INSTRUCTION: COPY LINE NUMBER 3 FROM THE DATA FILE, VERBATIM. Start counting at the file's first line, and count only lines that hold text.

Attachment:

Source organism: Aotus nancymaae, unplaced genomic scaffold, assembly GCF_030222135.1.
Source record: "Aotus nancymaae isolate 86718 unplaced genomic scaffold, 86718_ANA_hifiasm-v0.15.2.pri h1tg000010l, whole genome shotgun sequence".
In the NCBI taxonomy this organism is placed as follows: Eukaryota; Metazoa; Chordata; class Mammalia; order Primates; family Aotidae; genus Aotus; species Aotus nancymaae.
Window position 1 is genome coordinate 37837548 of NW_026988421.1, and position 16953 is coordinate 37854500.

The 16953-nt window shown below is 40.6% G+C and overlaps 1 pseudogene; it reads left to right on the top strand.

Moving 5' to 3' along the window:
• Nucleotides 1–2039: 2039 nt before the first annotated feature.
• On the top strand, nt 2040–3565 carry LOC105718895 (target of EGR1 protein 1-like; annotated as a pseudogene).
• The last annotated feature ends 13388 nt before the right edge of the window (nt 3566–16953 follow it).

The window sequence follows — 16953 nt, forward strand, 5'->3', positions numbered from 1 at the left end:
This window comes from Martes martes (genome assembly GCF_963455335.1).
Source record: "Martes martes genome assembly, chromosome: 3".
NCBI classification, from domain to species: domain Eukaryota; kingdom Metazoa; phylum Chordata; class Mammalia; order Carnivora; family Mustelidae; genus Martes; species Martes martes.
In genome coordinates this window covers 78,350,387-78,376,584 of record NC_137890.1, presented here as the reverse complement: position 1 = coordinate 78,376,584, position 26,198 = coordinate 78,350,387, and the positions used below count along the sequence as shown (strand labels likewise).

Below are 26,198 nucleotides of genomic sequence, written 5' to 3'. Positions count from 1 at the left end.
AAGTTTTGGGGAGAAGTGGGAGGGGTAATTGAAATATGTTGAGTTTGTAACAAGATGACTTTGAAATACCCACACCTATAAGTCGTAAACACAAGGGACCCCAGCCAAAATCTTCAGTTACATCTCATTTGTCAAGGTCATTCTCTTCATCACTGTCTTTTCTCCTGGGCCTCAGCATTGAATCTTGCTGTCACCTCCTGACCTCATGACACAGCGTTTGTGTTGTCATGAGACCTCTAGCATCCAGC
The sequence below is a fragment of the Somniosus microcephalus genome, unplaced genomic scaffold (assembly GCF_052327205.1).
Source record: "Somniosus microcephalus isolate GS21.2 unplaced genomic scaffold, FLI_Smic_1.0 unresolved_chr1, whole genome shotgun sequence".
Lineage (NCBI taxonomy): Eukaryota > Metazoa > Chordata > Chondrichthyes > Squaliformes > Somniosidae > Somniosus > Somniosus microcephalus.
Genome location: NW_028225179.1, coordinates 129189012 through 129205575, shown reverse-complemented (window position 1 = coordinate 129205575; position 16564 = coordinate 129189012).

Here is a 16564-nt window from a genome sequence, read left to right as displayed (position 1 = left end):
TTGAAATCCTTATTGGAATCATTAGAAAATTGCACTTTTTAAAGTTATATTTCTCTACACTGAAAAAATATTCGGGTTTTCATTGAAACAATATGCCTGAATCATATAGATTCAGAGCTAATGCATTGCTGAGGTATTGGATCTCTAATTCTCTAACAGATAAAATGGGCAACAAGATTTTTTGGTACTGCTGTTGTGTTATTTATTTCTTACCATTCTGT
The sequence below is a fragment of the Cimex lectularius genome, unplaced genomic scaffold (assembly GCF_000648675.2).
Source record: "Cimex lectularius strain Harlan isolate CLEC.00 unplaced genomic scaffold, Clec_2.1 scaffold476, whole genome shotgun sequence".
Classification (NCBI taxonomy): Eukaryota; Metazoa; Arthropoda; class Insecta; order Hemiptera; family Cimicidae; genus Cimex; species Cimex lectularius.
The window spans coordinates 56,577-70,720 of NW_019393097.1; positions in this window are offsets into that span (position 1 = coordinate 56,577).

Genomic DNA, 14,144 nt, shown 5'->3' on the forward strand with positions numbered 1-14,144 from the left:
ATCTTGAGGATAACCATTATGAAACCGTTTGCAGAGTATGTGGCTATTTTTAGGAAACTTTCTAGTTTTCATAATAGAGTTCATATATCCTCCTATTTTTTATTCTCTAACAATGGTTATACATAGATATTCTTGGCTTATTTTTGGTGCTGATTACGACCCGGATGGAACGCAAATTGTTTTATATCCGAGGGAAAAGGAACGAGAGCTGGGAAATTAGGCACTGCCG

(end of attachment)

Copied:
In the NCBI taxonomy this organism is placed as follows: Eukaryota; Metazoa; Chordata; class Mammalia; order Primates; family Aotidae; genus Aotus; species Aotus nancymaae.